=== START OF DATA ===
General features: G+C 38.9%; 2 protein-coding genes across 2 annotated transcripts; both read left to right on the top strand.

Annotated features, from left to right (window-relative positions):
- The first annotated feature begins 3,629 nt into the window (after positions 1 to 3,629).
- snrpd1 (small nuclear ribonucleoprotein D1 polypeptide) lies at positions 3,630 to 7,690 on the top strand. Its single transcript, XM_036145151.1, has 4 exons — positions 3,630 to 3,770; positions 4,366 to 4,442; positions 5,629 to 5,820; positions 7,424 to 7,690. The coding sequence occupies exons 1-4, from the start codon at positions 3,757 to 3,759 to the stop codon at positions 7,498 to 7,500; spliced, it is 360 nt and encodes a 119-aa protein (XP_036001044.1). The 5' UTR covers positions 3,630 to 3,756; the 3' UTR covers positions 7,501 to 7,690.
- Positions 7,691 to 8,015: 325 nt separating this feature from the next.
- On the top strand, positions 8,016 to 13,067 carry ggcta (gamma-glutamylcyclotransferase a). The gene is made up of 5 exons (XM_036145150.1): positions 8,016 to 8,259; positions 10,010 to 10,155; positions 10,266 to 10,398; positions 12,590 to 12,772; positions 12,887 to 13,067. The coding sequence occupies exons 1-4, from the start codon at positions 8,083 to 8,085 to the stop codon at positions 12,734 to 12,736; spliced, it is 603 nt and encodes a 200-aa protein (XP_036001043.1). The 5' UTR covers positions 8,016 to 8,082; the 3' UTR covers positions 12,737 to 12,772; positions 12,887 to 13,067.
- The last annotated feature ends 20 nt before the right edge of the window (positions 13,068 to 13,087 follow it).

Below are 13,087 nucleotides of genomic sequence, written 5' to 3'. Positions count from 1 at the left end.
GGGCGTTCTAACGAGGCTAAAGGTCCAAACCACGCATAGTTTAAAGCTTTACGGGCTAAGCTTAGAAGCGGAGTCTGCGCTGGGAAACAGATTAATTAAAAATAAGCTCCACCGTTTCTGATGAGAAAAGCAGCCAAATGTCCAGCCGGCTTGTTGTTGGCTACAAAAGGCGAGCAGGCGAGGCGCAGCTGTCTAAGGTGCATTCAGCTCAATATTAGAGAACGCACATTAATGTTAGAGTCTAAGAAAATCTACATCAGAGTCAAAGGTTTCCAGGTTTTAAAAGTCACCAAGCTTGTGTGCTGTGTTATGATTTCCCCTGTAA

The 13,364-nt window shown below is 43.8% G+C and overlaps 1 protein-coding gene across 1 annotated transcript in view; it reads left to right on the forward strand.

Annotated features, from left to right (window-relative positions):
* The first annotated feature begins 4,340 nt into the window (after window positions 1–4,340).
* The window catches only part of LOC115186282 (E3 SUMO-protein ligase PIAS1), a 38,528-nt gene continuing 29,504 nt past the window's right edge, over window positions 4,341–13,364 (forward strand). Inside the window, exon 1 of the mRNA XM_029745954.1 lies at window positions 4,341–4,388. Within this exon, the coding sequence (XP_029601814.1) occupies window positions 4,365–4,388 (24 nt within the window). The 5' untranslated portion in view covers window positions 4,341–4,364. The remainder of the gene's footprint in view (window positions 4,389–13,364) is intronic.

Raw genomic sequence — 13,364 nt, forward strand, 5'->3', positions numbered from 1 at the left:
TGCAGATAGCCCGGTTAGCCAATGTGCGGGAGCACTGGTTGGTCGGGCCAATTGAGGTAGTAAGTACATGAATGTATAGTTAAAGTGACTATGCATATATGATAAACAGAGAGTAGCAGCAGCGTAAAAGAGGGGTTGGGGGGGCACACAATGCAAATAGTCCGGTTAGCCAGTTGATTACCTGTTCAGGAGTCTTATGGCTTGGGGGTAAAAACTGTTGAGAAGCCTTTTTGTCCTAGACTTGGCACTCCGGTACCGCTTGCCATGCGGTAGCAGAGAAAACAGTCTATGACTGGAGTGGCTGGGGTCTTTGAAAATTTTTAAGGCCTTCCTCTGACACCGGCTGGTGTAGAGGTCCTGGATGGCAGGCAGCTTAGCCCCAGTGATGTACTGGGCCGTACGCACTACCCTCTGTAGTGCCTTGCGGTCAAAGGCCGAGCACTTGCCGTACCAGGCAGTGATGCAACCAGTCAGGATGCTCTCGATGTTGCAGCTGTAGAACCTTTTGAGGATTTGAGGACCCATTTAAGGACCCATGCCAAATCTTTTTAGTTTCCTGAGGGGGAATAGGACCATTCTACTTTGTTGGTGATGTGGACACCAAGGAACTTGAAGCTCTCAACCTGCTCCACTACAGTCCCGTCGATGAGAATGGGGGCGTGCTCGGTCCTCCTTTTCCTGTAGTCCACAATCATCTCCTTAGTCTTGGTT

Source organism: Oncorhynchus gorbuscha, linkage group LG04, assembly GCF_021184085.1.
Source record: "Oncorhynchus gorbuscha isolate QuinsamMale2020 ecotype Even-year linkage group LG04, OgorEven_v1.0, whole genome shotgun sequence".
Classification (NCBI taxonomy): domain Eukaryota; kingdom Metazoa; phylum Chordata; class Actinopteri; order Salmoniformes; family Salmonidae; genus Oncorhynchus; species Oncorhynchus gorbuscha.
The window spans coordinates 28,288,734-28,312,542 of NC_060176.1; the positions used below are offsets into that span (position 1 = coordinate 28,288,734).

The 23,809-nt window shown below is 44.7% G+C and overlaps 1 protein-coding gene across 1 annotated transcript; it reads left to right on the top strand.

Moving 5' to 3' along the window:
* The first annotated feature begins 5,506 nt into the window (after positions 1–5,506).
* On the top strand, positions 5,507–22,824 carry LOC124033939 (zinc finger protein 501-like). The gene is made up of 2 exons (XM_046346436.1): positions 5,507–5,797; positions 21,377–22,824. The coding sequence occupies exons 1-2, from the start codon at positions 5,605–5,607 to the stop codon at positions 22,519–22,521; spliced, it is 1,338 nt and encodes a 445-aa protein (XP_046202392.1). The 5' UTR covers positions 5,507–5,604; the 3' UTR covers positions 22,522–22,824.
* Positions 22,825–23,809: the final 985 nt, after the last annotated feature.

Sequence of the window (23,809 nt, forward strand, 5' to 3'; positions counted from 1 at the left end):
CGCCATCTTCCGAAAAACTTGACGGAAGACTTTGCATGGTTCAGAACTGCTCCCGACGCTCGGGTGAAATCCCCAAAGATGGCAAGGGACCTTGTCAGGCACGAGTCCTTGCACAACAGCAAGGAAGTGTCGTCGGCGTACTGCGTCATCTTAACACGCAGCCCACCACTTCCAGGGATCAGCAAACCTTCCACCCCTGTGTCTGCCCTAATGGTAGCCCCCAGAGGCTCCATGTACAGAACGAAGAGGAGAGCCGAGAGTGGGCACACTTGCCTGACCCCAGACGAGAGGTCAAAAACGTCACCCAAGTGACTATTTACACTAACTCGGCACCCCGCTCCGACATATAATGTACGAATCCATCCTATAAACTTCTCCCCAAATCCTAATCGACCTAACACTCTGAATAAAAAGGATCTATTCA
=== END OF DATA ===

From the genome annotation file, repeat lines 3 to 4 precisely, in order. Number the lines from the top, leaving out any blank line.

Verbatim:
- The first annotated feature begins 3,629 nt into the window (after positions 1 to 3,629).
- snrpd1 (small nuclear ribonucleoprotein D1 polypeptide) lies at positions 3,630 to 7,690 on the top strand. Its single transcript, XM_036145151.1, has 4 exons — positions 3,630 to 3,770; positions 4,366 to 4,442; positions 5,629 to 5,820; positions 7,424 to 7,690. The coding sequence occupies exons 1-4, from the start codon at positions 3,757 to 3,759 to the stop codon at positions 7,498 to 7,500; spliced, it is 360 nt and encodes a 119-aa protein (XP_036001044.1). The 5' UTR covers positions 3,630 to 3,756; the 3' UTR covers positions 7,501 to 7,690.